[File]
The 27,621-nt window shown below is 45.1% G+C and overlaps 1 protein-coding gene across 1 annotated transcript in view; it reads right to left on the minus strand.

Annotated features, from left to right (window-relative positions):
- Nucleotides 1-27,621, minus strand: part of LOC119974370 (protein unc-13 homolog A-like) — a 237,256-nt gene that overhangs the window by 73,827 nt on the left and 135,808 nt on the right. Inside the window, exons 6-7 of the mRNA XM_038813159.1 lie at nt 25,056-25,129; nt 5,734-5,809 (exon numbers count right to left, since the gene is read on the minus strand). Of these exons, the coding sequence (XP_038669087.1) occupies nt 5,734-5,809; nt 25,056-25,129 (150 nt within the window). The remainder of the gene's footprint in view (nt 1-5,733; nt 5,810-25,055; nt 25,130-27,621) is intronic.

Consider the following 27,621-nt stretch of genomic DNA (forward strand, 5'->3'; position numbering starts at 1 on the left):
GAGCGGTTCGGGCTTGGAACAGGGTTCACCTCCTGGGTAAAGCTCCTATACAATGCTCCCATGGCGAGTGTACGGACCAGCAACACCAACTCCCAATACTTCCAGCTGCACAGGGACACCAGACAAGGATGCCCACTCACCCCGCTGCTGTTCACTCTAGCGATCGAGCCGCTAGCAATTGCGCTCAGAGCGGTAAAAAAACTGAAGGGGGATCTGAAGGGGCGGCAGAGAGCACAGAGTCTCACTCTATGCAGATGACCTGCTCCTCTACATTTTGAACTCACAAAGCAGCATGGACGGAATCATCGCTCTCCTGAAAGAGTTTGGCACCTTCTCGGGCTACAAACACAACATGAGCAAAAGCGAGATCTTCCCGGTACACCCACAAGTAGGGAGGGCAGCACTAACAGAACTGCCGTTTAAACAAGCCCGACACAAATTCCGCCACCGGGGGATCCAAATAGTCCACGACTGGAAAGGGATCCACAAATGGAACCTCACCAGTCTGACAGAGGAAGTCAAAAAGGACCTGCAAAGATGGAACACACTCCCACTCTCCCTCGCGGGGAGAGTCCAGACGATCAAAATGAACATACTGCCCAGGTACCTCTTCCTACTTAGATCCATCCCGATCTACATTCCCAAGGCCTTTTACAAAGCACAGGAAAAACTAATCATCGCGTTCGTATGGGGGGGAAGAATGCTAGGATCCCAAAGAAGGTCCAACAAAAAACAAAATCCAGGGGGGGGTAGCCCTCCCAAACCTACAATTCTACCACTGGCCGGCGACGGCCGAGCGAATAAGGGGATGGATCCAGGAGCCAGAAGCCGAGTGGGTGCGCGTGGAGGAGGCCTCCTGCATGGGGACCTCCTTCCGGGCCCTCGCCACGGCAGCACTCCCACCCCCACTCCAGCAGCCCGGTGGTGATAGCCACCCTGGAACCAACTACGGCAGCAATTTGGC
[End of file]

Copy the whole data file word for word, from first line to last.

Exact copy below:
The 27,621-nt window shown below is 45.1% G+C and overlaps 1 protein-coding gene across 1 annotated transcript in view; it reads right to left on the minus strand.

Annotated features, from left to right (window-relative positions):
- Nucleotides 1-27,621, minus strand: part of LOC119974370 (protein unc-13 homolog A-like) — a 237,256-nt gene that overhangs the window by 73,827 nt on the left and 135,808 nt on the right. Inside the window, exons 6-7 of the mRNA XM_038813159.1 lie at nt 25,056-25,129; nt 5,734-5,809 (exon numbers count right to left, since the gene is read on the minus strand). Of these exons, the coding sequence (XP_038669087.1) occupies nt 5,734-5,809; nt 25,056-25,129 (150 nt within the window). The remainder of the gene's footprint in view (nt 1-5,733; nt 5,810-25,055; nt 25,130-27,621) is intronic.

Consider the following 27,621-nt stretch of genomic DNA (forward strand, 5'->3'; position numbering starts at 1 on the left):
GAGCGGTTCGGGCTTGGAACAGGGTTCACCTCCTGGGTAAAGCTCCTATACAATGCTCCCATGGCGAGTGTACGGACCAGCAACACCAACTCCCAATACTTCCAGCTGCACAGGGACACCAGACAAGGATGCCCACTCACCCCGCTGCTGTTCACTCTAGCGATCGAGCCGCTAGCAATTGCGCTCAGAGCGGTAAAAAAACTGAAGGGGGATCTGAAGGGGCGGCAGAGAGCACAGAGTCTCACTCTATGCAGATGACCTGCTCCTCTACATTTTGAACTCACAAAGCAGCATGGACGGAATCATCGCTCTCCTGAAAGAGTTTGGCACCTTCTCGGGCTACAAACACAACATGAGCAAAAGCGAGATCTTCCCGGTACACCCACAAGTAGGGAGGGCAGCACTAACAGAACTGCCGTTTAAACAAGCCCGACACAAATTCCGCCACCGGGGGATCCAAATAGTCCACGACTGGAAAGGGATCCACAAATGGAACCTCACCAGTCTGACAGAGGAAGTCAAAAAGGACCTGCAAAGATGGAACACACTCCCACTCTCCCTCGCGGGGAGAGTCCAGACGATCAAAATGAACATACTGCCCAGGTACCTCTTCCTACTTAGATCCATCCCGATCTACATTCCCAAGGCCTTTTACAAAGCACAGGAAAAACTAATCATCGCGTTCGTATGGGGGGGAAGAATGCTAGGATCCCAAAGAAGGTCCAACAAAAAACAAAATCCAGGGGGGGGTAGCCCTCCCAAACCTACAATTCTACCACTGGCCGGCGACGGCCGAGCGAATAAGGGGATGGATCCAGGAGCCAGAAGCCGAGTGGGTGCGCGTGGAGGAGGCCTCCTGCATGGGGACCTCCTTCCGGGCCCTCGCCACGGCAGCACTCCCACCCCCACTCCAGCAGCCCGGTGGTGATAGCCACCCTGGAACCAACTACGGCAGCAATTTGGC